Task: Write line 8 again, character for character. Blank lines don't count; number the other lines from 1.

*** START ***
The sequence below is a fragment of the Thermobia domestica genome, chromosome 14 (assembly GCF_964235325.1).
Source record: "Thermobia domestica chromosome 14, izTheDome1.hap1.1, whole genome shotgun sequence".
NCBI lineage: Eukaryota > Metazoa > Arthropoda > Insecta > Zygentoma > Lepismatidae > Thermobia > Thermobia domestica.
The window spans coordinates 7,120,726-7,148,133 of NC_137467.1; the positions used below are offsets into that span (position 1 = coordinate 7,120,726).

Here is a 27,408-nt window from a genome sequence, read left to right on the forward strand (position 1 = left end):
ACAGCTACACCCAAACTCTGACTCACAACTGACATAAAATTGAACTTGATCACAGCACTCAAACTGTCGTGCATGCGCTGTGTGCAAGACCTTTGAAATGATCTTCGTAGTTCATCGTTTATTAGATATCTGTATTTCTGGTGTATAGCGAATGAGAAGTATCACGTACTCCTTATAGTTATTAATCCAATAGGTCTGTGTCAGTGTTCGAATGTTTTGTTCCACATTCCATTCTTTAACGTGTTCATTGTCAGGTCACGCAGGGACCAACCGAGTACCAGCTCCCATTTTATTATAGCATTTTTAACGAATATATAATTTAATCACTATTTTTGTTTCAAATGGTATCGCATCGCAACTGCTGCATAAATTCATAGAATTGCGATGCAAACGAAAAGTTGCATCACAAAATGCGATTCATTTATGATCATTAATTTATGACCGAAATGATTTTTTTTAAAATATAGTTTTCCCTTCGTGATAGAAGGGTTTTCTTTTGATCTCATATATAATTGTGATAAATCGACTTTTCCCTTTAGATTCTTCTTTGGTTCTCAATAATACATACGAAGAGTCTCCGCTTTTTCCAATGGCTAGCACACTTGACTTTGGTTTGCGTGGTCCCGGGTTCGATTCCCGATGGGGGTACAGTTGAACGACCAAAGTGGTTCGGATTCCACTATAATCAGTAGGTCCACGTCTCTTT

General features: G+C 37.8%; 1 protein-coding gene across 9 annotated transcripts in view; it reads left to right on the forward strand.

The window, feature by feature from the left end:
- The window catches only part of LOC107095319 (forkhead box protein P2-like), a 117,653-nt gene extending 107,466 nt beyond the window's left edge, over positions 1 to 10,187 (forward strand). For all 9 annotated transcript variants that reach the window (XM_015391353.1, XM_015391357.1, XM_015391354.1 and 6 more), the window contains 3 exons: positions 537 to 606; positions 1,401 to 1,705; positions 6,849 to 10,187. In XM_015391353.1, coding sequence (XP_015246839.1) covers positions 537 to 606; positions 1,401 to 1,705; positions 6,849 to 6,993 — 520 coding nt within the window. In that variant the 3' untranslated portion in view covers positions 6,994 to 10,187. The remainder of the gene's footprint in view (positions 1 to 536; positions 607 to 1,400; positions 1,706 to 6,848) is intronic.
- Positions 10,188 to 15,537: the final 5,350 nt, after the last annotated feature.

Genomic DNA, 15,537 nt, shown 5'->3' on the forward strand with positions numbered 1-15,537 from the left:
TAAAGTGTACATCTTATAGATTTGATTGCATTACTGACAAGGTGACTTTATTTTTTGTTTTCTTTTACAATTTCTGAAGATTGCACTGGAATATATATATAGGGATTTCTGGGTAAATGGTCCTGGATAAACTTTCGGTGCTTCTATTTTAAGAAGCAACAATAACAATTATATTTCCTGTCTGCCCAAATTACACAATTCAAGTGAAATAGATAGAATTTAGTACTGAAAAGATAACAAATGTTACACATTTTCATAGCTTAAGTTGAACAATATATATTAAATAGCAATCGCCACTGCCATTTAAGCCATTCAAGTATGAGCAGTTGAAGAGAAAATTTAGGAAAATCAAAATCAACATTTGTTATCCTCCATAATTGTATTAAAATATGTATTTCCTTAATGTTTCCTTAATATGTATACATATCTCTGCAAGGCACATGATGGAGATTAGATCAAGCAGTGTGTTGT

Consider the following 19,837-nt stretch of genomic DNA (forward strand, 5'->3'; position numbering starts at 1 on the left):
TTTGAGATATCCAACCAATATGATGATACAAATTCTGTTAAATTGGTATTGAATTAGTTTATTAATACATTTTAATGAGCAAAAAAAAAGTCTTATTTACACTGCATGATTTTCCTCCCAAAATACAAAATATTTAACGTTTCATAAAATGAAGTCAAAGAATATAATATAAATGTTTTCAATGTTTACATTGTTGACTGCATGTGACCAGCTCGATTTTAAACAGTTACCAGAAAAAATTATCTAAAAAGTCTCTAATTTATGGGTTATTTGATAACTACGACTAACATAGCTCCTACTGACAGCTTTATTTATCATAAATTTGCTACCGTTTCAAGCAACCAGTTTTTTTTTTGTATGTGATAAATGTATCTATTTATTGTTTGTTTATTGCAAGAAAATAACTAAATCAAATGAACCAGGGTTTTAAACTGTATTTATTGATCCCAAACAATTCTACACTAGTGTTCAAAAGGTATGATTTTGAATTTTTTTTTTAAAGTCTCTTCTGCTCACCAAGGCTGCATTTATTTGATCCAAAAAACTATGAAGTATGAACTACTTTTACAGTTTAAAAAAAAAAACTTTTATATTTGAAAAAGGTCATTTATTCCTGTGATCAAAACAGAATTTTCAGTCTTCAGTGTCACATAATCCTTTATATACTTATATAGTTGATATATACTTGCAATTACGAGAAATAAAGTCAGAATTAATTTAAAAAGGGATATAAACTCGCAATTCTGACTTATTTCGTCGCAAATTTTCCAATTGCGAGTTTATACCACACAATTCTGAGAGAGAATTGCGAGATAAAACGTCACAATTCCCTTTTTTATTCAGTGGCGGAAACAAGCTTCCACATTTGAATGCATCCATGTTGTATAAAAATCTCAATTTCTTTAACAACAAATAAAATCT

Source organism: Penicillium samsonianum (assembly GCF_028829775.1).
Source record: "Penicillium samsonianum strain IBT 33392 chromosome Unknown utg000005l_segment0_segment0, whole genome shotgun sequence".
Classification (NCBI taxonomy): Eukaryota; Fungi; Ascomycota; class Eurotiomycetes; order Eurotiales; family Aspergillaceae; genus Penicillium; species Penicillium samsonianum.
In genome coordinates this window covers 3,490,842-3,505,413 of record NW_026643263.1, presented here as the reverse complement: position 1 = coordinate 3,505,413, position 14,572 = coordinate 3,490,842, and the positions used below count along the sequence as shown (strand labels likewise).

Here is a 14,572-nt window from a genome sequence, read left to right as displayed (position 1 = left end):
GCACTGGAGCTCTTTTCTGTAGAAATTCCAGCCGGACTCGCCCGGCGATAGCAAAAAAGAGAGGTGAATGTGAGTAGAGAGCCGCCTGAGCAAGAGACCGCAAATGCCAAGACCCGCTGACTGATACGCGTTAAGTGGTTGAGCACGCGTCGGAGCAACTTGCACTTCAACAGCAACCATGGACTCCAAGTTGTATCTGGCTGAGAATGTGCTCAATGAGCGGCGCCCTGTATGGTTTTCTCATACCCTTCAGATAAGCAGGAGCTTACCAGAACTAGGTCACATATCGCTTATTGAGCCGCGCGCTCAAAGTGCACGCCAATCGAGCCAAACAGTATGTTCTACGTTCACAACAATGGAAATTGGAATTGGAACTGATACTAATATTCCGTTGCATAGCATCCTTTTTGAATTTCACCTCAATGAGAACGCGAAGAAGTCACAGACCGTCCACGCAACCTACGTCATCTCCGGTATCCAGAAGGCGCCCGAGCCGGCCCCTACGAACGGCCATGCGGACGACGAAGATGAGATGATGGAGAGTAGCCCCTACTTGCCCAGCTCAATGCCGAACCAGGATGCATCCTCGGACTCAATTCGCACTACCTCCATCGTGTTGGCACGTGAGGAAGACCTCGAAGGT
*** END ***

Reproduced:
The window, feature by feature from the left end: